Others have urged Congress to create an independent medical and mental health monitoring team for children in government custody.
A sample daily schedule for children in Tornillo includes social studies, math, English as a second language, science and an outside dorm activity.
Every unit is air conditioned, and in the boy’s section there are 20 in each tent. Three direct case workers are assigned to each unit, the incident commander said. In the Alpha 11 tent, boys decorated bunks with cutout pumpkins and spiders for Halloween. A printout of Jesus hung behind bunk 17.
All of those housed inside the shelter are aged 13 to 17. There have not been any attempted runaways, “which is highly unexpected,” the incident commander said.
Outside Barbershop 1, a line of boys from Honduras and Guatemala waited after getting their hair cut. Some have been in the shelter for 15 days.
“They treat us well, thank God,” one said.
Not too far off, dozens of boys raced down a turf field, playing soccer under a gray sky and in cool weather. The chain-link fence topped with barbed wire that surrounds the shelter is visible from the field.
“They’d rather play soccer than anything,” the incident commander said. He said the kids have been “well-behaved.”
The children are given private time with a lawyer, and the majority of them had received a legal screening before arriving, according to the incident commander. The children are watched 24/7, except when they are showering or in the bathroom.
There is also medical availability 24/7, with about 20 to 30 medical staff on one shift. There are four ambulances dedicated to the site, along with three fire trucks.
There are 32 direct-care clinicians, according to the mental health branch director. At least twice a day, clinicians will conduct wellness checks with each child.
Over the summer, the most common injuries were nosebleeds because of the dry air. The second most common were soccer injuries.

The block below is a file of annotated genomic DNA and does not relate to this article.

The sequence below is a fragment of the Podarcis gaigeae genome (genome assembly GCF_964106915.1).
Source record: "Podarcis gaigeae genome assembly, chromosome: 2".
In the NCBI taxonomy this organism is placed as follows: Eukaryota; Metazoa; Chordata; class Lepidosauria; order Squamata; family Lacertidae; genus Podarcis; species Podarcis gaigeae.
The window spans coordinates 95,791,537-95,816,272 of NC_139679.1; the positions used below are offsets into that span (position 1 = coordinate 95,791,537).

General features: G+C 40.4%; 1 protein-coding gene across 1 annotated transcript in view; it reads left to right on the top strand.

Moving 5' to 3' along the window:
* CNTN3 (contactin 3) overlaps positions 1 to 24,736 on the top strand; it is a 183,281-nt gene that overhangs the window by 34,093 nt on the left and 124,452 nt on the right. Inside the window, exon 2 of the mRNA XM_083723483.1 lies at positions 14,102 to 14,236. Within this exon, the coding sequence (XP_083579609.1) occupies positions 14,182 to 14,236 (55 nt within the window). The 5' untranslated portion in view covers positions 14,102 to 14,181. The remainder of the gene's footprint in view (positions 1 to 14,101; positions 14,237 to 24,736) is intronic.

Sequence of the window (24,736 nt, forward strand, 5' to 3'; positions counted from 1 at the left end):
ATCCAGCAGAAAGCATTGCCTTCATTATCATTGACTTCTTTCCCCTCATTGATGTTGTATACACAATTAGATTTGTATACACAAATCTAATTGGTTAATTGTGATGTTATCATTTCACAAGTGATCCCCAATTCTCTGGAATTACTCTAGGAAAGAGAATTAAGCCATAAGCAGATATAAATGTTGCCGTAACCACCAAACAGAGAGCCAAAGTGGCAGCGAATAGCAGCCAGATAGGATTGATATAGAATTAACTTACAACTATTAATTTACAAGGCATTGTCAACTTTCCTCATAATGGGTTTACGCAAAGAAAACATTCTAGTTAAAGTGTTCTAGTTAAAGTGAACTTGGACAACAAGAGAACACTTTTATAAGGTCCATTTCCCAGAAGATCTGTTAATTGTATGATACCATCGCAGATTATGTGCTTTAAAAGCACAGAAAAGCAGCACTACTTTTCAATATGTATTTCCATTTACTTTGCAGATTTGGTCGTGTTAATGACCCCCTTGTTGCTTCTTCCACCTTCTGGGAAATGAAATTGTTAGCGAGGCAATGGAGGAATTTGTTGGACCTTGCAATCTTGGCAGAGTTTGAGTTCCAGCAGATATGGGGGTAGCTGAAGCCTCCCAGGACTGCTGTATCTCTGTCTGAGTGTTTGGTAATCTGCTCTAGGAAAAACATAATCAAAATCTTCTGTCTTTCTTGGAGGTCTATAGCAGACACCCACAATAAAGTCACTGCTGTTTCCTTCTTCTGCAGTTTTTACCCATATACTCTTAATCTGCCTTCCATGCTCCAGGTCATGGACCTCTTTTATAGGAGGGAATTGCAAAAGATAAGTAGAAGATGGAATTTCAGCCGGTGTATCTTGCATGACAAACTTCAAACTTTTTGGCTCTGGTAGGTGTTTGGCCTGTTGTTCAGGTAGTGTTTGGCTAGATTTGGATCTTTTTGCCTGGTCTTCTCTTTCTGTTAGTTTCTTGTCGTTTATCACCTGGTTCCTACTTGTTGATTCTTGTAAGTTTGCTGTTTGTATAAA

Boys and girls are kept separate, with about 300 girls housed in a large white ClearSpan structure. A pink teddy bear sat propped up on a pillow on one of the girl’s beds, and birthday balloons decorate others.
As reporters walked through the tent, a 15-year-old Guatemalan girl put away a kindergarten book for those aged 5 to 6. Many of the kids are at about a fourth-grade level, according to the incident commander.
A girl from El Salvador said that she’s been at the shelter for a month. She said she was treated well.
She gestured at the line of girls in front and behind her — they’re all her friends, she said.
In another part of the tent, dozens of girls sat at tables with composition notebooks, copying the words from a projected slide: “What is an equation?”
The smell of pork tamales and Spanish rice wafted over from a nearby table.
When asked about the decision to continue housing these kids, the incident commander questioned where they would end up otherwise.
“I had a choice. My choice was, do I let kids back up in a border facility? … That’s no place for a child,” the incident commander said. “What do I do with the children who are here? There’s no place for them to go.”
Times staff writer Molly Hennessy-Fiske contributed to this report.